126.  During our visit to Japan, the impact that strategic investment in the plastic electronics sector can have was apparent. The Japanese Government has acted to ensure strategic capability in the OLED industry of the future. For instance, the Ministry of Economy, Trade and Industry (METI), through the New Energy and Industrial Technology Development Organisation (NEDO), is providing ¥35 billion (£173 million) to fund a collaborative project between Sony, Toshiba, Panasonic, Sharp and other partners to develop 40-inch and larger OLED television panels to a pre-competitive stage.[152]

127.  The establishment of industrial consortia to develop technologies at a pre-competitive stage is not unique to Japan. In Taiwan, the Industrial Technology Research Institute (ITRI) has worked for 35 years to accelerate industrial technology development. Its 6,000 employees work on advanced technology R&D, on intellectual property business and new ventures and on the provision of a variety of industrial services. ITRI also nurtures start-ups through its 'Open Lab' programme. Open Lab has assisted 150 start-ups (and 105 other companies) and ITRI has invested some £1 billion in this activity alone.[153] In relation to plastic electronics, ITRI opened a Flexible Electronics pilot laboratory in 2007 for "integrative tasks from material synthesis, development, product design, to trial production".[154] ITRI works with international companies and research organisations and has overseas offices but is focused primarily on generating and sustaining the industrial base in Taiwan.

128.  The Electronics and Telecommunications Research Institute (ETRI)[155]—run by the Korea Ministry of Knowledge Economy—has a very similar mission to that of ITRI in Taiwan. We look to the Technology Strategy Board to take on this convening role in the UK. However, while the UK has world-leading strengths in basic research underpinning emerging industries such as plastic electronics, we recognise that it does not have the large companies necessary to build industrial consortia comparable to those established in, for example, Japan. We encourage the Technology Strategy Board to engage with multinational companies across Europe to determine whether pan-European consortia could be established to progress the development of emerging industries with the potential for high economic returns.

129.  Despite widespread recognition that other countries are acting to create capability in plastic electronics, the UK Government has not articulated a clear vision with regard to its strategic intent for plastic electronics. We are concerned that this may not only act to deter future investment in the UK, but also stymie current investment. In particular, we note that Polymer Vision's manufacture of rollable displays in Southampton—heralded as a sign that the UK could establish a manufacturing capability in this sector—is in jeopardy:

With the current manufacturing technology used there, the Southampton facility will not be a cost competitive operation within just 2-3 years. To become cost competitive at larger volumes, PVL [Polymer Vision Limited] must establish greater production capacity based on a newly developed cost-effective manufacturing flow. The preference is to do this in the UK by expanding in Southampton. If investment to do so cannot be secured then PVL will be forced to look abroad to investment in the required cost-effective manufacturing. The future of the Southampton facility will then be in danger.[156]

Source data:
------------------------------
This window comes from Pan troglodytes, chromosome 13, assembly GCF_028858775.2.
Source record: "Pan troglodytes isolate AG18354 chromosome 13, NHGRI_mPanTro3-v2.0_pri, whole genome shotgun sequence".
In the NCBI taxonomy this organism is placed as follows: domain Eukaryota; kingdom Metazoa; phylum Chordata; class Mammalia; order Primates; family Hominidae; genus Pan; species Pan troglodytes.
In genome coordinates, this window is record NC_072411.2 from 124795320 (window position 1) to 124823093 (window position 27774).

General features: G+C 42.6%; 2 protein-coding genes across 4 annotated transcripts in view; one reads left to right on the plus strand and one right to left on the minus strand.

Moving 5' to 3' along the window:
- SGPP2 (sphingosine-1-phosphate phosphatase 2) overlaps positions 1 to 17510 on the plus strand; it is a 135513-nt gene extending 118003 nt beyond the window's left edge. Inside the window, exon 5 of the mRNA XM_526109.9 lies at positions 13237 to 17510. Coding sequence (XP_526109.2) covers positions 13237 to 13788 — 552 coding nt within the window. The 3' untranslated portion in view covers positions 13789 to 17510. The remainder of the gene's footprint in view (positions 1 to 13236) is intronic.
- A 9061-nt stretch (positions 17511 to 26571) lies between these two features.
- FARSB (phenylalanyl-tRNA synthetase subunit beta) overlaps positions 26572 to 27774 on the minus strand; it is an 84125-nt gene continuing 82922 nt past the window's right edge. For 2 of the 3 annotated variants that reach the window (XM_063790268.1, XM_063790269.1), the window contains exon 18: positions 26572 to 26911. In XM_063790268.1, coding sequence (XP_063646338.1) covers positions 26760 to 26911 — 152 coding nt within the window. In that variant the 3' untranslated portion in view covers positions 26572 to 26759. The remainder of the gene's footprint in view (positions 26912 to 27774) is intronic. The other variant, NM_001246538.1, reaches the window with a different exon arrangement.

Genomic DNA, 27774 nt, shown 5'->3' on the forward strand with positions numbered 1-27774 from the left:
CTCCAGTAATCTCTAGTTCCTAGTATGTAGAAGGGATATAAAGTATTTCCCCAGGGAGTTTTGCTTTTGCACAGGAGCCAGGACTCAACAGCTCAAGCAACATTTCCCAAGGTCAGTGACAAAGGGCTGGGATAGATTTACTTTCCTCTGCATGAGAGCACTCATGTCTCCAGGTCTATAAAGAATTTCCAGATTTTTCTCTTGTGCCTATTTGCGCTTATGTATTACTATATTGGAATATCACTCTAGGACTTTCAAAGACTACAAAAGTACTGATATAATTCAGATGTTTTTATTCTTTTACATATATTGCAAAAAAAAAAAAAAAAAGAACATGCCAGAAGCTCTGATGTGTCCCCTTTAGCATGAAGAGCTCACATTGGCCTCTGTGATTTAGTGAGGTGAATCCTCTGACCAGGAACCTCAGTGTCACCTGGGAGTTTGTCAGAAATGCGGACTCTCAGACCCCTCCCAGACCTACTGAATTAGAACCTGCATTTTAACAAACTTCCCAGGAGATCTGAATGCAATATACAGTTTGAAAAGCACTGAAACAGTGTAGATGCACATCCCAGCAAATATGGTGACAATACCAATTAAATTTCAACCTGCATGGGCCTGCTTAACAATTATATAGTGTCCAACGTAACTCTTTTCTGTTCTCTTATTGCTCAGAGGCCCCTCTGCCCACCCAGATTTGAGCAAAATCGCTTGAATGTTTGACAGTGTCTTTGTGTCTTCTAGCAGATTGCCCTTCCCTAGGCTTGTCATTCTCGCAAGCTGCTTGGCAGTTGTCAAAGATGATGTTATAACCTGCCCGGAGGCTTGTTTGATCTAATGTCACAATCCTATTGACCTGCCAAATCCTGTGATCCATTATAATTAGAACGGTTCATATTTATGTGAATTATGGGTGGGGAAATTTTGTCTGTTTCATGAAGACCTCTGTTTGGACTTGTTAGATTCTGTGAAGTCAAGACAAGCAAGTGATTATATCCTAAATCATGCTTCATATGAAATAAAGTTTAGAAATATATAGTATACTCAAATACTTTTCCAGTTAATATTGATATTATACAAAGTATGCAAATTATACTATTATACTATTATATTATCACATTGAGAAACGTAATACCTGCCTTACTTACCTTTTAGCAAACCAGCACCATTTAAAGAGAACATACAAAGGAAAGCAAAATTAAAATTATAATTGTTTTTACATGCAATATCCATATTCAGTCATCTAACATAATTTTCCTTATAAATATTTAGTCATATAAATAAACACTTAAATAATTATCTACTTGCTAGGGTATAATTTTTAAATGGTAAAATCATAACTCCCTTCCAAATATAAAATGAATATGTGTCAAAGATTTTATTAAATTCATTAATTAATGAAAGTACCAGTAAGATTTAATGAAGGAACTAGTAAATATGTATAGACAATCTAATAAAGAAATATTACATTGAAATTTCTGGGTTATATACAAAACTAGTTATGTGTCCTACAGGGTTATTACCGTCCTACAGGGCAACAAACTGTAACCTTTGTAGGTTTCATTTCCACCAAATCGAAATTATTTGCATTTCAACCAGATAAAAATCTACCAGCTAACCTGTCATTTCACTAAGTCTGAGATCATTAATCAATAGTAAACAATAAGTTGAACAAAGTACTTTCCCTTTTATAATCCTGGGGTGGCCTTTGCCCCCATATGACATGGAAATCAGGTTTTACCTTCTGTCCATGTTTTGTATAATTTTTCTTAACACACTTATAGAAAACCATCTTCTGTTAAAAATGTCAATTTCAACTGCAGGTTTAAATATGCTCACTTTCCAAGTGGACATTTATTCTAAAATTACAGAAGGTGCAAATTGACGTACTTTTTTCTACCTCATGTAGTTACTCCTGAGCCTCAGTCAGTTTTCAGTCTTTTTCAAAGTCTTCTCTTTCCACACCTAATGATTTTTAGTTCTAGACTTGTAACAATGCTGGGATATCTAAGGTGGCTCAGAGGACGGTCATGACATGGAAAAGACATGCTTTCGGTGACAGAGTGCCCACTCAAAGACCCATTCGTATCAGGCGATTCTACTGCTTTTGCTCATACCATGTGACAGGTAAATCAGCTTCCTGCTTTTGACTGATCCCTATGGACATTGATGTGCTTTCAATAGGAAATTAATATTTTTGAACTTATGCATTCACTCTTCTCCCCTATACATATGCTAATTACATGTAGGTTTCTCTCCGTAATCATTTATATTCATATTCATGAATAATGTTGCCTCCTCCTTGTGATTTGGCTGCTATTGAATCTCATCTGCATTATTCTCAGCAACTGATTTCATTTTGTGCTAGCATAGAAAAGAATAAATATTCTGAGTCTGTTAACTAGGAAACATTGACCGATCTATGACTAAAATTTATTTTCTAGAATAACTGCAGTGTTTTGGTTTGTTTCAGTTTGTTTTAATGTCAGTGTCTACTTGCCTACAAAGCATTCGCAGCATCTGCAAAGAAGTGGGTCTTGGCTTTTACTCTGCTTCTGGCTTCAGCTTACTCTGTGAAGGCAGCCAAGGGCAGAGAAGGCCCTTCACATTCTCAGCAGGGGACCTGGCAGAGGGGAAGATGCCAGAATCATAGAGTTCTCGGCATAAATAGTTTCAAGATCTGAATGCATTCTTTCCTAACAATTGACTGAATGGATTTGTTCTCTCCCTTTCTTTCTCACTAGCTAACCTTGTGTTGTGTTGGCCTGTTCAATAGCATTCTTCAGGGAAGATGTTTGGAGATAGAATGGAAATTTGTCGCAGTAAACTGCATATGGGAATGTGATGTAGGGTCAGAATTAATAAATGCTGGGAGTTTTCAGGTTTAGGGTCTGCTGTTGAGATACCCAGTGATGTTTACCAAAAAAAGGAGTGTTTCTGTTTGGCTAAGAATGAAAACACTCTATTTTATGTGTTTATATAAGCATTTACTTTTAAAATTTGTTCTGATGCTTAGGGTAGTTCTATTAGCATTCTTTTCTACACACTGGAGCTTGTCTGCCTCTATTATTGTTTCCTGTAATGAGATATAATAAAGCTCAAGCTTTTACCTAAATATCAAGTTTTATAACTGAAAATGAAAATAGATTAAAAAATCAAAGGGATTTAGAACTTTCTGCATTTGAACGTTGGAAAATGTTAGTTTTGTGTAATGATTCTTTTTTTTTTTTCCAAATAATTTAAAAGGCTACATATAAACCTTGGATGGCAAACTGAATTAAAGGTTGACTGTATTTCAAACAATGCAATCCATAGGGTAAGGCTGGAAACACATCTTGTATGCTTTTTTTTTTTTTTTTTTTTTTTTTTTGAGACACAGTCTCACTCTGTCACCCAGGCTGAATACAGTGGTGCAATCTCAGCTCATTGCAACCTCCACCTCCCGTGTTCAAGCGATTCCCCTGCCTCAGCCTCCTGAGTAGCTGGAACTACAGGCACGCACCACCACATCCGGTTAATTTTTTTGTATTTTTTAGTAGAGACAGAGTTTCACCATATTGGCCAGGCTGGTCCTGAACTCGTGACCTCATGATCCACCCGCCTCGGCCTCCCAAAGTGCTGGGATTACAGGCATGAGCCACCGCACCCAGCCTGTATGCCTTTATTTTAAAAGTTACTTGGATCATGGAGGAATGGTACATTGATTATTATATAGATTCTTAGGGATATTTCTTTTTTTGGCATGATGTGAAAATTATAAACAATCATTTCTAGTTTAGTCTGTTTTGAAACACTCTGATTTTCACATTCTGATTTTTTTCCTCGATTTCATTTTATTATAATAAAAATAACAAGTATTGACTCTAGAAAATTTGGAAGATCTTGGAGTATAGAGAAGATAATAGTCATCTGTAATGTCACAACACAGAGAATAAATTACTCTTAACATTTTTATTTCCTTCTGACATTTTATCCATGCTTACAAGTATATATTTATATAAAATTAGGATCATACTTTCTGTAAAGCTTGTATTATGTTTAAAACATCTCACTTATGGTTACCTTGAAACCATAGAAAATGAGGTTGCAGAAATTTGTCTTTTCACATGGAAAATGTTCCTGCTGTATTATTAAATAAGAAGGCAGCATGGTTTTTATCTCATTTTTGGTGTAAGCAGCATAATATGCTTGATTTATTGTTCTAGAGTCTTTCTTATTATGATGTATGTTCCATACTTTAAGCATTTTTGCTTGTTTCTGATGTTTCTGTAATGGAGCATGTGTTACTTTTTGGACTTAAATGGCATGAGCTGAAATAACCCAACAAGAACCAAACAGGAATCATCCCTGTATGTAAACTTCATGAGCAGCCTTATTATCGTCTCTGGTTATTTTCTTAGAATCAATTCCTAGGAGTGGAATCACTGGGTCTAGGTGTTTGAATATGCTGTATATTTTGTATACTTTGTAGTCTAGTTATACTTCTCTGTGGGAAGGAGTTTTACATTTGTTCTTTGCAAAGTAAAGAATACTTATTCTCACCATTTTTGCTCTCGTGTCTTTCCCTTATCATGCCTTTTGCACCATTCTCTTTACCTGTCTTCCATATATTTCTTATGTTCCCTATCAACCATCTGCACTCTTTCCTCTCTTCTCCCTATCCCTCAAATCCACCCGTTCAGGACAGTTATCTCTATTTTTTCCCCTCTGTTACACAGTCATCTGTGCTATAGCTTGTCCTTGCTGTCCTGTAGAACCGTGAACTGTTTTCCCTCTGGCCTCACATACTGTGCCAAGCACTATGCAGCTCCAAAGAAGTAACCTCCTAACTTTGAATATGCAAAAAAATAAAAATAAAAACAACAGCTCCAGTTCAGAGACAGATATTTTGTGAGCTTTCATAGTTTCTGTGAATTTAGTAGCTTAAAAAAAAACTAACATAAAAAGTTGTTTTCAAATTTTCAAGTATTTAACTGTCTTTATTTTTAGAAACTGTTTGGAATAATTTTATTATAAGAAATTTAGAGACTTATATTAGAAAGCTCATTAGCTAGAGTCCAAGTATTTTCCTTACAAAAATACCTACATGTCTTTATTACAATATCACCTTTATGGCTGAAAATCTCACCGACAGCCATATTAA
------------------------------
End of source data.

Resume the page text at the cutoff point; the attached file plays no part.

130.  The manufacture of plastic electronics devices is not destined to occur outside of the UK. However, we are extremely concerned that without urgent action by the Government this will be the reality. As in our previous recommendation (Paragraph 72), we urge the Government to engage with the plastic electronics community, and to articulate a strategic vision for the development of this innovative industry.

131.  The UK's tax regime is not considered to be as favourable to manufacturers as that of other countries.[157] However, we believe that the UK's research base makes it an attractive prospect for industry in this sector, and are optimistic that a number of SMEs will establish manufacturing capability in the UK.[158] Asked where Nano e-Print anticipates manufacturing its products, Dr Richard Price told the Committee he "very strongly" hoped to do so in the UK,[159] and UK OLED lighting start-up Polyphotonex intends to manufacture lighting panels on a production line at PETeC.[160]

132.  The decision for Polyphotonex to engage in product development and production at PETeC raises an interesting issue in terms of the UK's provision of open access R&D and manufacturing facilities. The Research Centres supporting the plastic electronics community provide access to facilities that are sufficient to scale-up technologies to the level of a demonstrator product. UKDL KTN and OLED-T suggested that as the costs of accessing capital equipment is often prohibitive for start-up companies, the Government should support an open access[161] production facility that would function as a volume fabrication facility for UK companies.[162] UKDL KTN believes that allowing companies to manufacture products, without having to invest in the infrastructure, will increase the exploitation of innovative research: